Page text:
• Referring now to Figure 8, there is shown a view taken along the plane 8-8 of Figure 3, which shows the sectioned end of the inner burner tip 13 and the annular flange 60. However, the surface 37 of the tile is circumferentially broken up into alternate segments of the rectangular cut 61, 62 and the smoothly flaring surface 38, where a combination of the two types of surfaces is possible. These portions of the tile are detailed in Figures 9 and 10, which are sections taken along the plane 9-9 and 10-10, respectively, of Figure 8.
  • With eight, more or less, separate pairs of segments 38 and 61, 62 there could be any required multiple of eight to sixteen slots 72 in the burner tip for required gaseous flow area, for example, with each flow of combustion air 70, 74 flowing into one of the segments.
  • A typical burner of this design might be one in which the inner burner tube has an inner diameter of approximately four inches and a quarter-inch wall thickness. The inner diameter of the outer burner tube might be six inches, providing five-eighths inch radial width baffle in a three-quarter inch wide annular passage.
  • What has been described is an improved type of burner for combustion of low heat value waste gases, available at rather low pressures of the order of 2" WC. In order to maintain a required heat output, and in order to efficiently completely burn the waste gas, it may be desirable to provide a source of rich gas at a pressure of approximately 15 psi gauge (1.03 bar) to mix with the heated (400°F (205°C)) air at a pressure sufficient to provide velocity at exit from the slots 72 of approximately 150 ft per second (45.7 m/s). The use of the rich gas provides a continuing flame to insure the complete combustion of the low heat value waste gas. The rich gas also makes it possible to vary the heat output from fuels to the burner as required by the furnace utilization of heat.

Claims (8)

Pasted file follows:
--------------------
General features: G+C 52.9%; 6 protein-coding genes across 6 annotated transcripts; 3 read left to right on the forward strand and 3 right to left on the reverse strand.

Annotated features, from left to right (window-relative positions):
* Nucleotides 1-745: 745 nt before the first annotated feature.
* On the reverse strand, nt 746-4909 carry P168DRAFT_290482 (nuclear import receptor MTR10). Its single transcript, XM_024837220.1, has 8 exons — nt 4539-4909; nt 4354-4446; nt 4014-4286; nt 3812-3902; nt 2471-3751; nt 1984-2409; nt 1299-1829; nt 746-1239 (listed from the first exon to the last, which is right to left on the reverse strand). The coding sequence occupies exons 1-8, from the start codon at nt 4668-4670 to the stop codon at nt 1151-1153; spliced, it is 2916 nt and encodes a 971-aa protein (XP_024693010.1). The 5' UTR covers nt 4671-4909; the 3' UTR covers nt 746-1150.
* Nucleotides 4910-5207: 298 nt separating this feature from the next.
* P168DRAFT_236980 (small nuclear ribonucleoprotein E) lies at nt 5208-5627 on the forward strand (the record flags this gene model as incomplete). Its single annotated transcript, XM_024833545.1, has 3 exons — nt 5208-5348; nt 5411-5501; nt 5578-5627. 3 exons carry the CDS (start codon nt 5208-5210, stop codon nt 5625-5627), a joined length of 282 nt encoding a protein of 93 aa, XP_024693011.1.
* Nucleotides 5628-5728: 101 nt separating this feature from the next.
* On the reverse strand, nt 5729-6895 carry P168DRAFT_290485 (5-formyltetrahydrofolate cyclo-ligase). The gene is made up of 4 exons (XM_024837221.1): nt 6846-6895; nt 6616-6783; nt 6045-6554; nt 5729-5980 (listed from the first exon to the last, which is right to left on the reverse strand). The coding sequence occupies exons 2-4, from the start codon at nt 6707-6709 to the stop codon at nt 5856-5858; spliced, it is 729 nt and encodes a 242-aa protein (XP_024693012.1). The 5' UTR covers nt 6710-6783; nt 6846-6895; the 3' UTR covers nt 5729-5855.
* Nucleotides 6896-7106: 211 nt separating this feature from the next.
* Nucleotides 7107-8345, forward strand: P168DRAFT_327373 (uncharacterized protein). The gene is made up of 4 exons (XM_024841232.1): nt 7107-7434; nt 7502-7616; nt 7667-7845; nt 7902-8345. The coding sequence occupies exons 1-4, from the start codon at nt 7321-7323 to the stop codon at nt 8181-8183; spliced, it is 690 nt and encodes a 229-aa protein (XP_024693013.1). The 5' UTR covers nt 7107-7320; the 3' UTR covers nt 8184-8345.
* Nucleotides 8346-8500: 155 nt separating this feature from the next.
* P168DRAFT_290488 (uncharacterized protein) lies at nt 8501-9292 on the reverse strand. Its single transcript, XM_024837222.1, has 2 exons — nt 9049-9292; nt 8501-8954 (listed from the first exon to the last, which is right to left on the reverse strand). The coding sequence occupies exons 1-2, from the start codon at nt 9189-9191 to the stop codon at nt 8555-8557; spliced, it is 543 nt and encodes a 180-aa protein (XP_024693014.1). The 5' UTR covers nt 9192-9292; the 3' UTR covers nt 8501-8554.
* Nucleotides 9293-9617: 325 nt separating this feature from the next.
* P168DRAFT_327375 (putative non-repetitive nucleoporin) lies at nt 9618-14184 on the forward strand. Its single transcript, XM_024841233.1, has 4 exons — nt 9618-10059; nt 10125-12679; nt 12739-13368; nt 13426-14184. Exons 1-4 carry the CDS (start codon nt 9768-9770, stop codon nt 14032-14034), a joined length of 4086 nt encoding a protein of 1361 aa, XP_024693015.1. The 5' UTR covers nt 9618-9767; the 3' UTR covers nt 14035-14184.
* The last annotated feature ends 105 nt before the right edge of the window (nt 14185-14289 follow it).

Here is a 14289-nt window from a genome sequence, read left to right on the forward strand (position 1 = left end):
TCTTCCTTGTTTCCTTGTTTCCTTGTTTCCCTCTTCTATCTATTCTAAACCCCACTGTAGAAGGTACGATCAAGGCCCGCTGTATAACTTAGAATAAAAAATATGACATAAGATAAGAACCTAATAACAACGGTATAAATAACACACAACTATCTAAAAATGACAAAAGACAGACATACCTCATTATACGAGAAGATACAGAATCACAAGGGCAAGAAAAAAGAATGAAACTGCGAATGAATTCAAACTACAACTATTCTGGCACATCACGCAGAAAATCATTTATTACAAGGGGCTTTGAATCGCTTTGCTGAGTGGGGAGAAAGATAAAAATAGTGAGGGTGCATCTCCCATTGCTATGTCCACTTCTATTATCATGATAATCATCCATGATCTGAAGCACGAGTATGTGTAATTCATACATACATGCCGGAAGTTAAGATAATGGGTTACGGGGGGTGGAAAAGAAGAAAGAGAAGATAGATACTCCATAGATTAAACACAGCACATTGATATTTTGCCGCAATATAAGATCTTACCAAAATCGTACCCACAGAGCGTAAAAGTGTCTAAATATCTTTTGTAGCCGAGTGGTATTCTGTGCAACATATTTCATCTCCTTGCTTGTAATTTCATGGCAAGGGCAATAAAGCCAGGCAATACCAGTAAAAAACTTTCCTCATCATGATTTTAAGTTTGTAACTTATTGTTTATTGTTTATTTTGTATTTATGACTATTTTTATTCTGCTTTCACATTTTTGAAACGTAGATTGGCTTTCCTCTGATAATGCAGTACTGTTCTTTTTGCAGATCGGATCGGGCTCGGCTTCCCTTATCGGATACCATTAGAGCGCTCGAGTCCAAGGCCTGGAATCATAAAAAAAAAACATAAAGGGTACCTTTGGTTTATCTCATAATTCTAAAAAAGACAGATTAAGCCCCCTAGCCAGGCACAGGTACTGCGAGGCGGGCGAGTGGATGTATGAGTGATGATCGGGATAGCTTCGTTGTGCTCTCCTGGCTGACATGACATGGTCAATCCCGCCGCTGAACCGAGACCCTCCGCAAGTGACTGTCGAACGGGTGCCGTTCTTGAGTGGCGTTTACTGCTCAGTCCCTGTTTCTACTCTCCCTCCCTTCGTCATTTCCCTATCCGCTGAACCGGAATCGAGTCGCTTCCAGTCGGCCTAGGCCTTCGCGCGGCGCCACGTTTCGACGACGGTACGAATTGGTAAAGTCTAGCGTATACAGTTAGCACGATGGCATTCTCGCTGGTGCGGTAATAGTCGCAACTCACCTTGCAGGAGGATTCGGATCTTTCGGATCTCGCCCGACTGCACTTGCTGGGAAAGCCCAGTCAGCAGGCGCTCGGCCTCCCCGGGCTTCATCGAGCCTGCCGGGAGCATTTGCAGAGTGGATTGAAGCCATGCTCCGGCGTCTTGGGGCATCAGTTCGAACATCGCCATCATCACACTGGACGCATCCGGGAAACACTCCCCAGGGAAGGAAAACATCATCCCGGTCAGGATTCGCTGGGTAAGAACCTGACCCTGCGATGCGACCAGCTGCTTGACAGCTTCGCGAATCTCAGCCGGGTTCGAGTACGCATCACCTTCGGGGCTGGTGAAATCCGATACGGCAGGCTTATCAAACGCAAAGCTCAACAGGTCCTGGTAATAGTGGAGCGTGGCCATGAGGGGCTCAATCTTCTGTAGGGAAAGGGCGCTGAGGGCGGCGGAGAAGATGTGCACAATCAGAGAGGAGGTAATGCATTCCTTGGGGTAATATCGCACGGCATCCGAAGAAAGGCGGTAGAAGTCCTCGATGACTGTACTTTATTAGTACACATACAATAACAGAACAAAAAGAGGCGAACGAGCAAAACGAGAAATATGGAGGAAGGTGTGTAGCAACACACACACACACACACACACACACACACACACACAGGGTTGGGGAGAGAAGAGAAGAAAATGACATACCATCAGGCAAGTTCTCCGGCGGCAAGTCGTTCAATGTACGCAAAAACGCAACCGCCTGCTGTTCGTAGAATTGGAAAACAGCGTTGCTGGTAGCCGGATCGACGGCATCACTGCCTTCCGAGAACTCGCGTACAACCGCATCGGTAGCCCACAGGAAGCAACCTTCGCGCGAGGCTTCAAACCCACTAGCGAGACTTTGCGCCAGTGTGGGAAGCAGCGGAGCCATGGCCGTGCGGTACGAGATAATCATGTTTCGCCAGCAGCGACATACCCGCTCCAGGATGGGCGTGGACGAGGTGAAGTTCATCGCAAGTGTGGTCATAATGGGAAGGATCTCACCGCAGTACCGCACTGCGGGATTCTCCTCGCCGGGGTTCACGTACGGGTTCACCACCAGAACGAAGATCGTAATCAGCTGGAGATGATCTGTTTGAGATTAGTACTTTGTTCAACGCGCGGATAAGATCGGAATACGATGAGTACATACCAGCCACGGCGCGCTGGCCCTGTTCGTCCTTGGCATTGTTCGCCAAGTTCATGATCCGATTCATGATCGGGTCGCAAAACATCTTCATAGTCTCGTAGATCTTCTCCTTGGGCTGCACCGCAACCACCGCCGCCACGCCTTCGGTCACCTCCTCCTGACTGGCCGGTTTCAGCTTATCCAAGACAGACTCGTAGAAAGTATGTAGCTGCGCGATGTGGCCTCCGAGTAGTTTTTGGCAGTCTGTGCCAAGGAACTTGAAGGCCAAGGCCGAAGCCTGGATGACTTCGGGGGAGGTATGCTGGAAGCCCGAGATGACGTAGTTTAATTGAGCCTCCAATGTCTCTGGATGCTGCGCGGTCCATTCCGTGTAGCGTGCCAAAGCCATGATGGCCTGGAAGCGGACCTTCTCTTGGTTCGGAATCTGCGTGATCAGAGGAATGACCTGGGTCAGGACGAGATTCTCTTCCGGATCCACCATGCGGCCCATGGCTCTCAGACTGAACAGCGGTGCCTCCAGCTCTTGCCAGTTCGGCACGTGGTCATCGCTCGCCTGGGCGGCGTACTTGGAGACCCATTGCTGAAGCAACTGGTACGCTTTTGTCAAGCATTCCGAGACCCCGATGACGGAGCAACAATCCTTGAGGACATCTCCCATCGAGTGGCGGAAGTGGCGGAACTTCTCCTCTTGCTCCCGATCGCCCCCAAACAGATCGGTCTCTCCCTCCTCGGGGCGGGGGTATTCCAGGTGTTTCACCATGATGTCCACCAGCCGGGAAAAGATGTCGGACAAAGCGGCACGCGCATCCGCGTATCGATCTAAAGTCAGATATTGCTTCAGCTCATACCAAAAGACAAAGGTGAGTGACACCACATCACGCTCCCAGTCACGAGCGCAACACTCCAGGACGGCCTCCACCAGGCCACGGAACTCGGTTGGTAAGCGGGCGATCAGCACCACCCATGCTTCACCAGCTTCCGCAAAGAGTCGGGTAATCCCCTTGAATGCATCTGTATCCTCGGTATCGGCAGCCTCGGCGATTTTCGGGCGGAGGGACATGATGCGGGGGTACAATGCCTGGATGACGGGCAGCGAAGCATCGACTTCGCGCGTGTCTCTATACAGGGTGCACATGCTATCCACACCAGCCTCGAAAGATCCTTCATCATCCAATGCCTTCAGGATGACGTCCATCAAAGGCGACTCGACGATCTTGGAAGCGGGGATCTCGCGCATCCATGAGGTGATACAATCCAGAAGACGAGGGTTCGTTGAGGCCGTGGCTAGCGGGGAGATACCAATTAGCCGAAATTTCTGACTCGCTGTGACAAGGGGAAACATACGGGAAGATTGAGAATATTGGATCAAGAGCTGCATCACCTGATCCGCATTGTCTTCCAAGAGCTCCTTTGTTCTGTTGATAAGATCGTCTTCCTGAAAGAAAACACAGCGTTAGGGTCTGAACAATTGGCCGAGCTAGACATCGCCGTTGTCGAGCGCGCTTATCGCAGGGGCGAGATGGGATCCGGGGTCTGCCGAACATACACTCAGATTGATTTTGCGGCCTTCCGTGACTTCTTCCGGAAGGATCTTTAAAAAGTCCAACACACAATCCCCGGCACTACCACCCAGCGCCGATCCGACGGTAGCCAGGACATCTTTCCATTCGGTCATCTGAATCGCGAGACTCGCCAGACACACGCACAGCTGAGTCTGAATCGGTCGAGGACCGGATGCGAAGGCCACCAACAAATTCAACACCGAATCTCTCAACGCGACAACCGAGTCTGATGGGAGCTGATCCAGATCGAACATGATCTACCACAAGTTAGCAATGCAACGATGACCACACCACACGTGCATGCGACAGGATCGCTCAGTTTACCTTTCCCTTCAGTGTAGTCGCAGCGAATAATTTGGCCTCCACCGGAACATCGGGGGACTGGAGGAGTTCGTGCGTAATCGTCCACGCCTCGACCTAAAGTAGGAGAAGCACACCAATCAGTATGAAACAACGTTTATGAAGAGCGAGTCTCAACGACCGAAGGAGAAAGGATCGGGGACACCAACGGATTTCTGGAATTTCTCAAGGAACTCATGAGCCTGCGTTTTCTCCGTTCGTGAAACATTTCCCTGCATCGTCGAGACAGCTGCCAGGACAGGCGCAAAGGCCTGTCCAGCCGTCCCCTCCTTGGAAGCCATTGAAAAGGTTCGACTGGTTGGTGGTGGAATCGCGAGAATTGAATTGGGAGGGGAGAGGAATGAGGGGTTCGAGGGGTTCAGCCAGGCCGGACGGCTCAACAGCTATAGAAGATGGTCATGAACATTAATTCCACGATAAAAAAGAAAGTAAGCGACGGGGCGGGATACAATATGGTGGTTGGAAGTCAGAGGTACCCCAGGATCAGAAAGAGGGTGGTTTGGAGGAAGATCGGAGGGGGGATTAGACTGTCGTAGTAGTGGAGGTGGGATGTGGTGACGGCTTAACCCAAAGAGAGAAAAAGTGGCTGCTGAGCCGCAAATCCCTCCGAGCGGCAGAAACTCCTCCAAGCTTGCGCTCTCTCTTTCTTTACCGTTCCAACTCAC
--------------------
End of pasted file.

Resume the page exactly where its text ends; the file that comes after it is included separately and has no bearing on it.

1. A multi-fuel gas burner using preheated, forced-draft air, comprising a cylindrical inner burner tube (12), supported by a wall (34) of a furnace and inserted into an opening (23) in the wall having a tile (36) surrounding the opening on the inside surface of the wall, means (94, 95, 96, 97) to inject combustion air heated to a selected temperature and compressed to a selected pressure through the upstream end of the inner burner tube (12), the downstream end (66, 67, 68) of the burner tube (12) being closed and a plurality of longitudinal slots (72) being circumferentially spaced in the wall of the tube at the closed end and orientated so as to direct gases (74) issuing therefrom towards the tile, an outer burner tube (22) axially surrounding the inner burner tube (12) forming an annular passage (49) therebetween, characterized in that means (24) are arranged in the outer burner tube (22) to introduce low pressure lean combustible gas (28) selectively into the annular passage (49) towards the distal end thereof, circumferential slots (56), provided at the downstream end of the outer burner tube (22) for the outward flow of the lean gas from the annular passage (49) to meet and turbulently mix with the combustion air in the vicinity (61, 62) of the tile (36) to assist, after ignition, the complete combustion of the lean gas adjacent the tile and thus radiantly heat the wall to a temperature sufficient to maintain ignition of the lean gas-air mixture and means (18, 44) to inject rich fuel gas selectively downstreamwise, under a selected pressure and selected ratio of lean combustible gas (28) to rich fuel gas (26) into the inner burner tube (12) at a point (19) downstream of the upstream end thereof.